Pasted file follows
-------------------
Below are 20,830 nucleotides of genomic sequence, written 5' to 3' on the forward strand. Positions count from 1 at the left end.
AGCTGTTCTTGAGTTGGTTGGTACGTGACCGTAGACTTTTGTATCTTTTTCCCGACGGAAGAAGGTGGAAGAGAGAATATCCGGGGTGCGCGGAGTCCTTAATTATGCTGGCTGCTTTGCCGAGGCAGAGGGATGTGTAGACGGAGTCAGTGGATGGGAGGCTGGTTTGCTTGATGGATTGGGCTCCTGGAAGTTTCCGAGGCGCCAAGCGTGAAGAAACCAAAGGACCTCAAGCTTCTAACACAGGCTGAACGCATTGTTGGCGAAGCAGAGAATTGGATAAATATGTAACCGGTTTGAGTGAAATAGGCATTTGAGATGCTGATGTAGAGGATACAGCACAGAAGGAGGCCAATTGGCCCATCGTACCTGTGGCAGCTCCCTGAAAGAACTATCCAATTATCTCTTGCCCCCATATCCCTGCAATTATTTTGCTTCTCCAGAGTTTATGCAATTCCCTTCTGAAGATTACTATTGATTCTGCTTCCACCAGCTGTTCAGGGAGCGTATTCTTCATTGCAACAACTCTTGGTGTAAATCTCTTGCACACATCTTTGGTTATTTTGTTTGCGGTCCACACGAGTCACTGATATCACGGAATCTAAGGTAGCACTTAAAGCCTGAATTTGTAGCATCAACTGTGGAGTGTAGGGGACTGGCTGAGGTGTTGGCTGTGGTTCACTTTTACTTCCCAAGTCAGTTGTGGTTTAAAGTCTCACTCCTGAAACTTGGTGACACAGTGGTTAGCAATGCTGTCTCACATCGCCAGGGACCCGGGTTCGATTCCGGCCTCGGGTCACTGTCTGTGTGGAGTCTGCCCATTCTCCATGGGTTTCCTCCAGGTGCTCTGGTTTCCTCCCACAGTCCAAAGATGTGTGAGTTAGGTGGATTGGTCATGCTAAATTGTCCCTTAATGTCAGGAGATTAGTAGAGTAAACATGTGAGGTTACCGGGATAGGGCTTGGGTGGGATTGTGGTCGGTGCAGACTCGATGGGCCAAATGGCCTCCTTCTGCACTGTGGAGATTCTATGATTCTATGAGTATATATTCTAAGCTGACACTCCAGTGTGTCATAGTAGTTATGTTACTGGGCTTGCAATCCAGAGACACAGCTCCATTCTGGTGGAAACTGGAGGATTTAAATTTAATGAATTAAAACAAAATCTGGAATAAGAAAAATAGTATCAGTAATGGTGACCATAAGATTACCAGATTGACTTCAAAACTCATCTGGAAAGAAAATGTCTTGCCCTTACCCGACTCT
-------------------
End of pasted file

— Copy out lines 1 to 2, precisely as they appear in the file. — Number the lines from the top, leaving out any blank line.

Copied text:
Below are 20,830 nucleotides of genomic sequence, written 5' to 3' on the forward strand. Positions count from 1 at the left end.
AGCTGTTCTTGAGTTGGTTGGTACGTGACCGTAGACTTTTGTATCTTTTTCCCGACGGAAGAAGGTGGAAGAGAGAATATCCGGGGTGCGCGGAGTCCTTAATTATGCTGGCTGCTTTGCCGAGGCAGAGGGATGTGTAGACGGAGTCAGTGGATGGGAGGCTGGTTTGCTTGATGGATTGGGCTCCTGGAAGTTTCCGAGGCGCCAAGCGTGAAGAAACCAAAGGACCTCAAGCTTCTAACACAGGCTGAACGCATTGTTGGCGAAGCAGAGAATTGGATAAATATGTAACCGGTTTGAGTGAAATAGGCATTTGAGATGCTGATGTAGAGGATACAGCACAGAAGGAGGCCAATTGGCCCATCGTACCTGTGGCAGCTCCCTGAAAGAACTATCCAATTATCTCTTGCCCCCATATCCCTGCAATTATTTTGCTTCTCCAGAGTTTATGCAATTCCCTTCTGAAGATTACTATTGATTCTGCTTCCACCAGCTGTTCAGGGAGCGTATTCTTCATTGCAACAACTCTTGGTGTAAATCTCTTGCACACATCTTTGGTTATTTTGTTTGCGGTCCACACGAGTCACTGATATCACGGAATCTAAGGTAGCACTTAAAGCCTGAATTTGTAGCATCAACTGTGGAGTGTAGGGGACTGGCTGAGGTGTTGGCTGTGGTTCACTTTTACTTCCCAAGTCAGTTGTGGTTTAAAGTCTCACTCCTGAAACTTGGTGACACAGTGGTTAGCAATGCTGTCTCACATCGCCAGGGACCCGGGTTCGATTCCGGCCTCGGGTCACTGTCTGTGTGGAGTCTGCCCATTCTCCATGGGTTTCCTCCAGGTGCTCTGGTTTCCTCCCACAGTCCAAAGATGTGTGAGTTAGGTGGATTGGTCATGCTAAATTGTCCCTTAATGTCAGGAGATTAGTAGAGTAAACATGTGAGGTTACCGGGATAGGGCTTGGGTGGGATTGTGGTCGGTGCAGACTCGATGGGCCAAATGGCCTCCTTCTGCACTGTGGAGATTCTATGATTCTATGAGTATATATTCTAAGCTGACACTCCAGTGTGTCATAGTAGTTATGTTACTGGGCTTGCAATCCAGAGACACAGCTCCATTCTGGTGGAAACTGGAGGATTTAAATTTAATGAATTAAAACAAAATCTGGAATAAGAAAAATAGTATCAGTAATGGTGACCATAAGATTACCAGATTGACTTCAAAACTCATCTGGAAAGAAAATGTCTTGCCCTTACCCGACTCT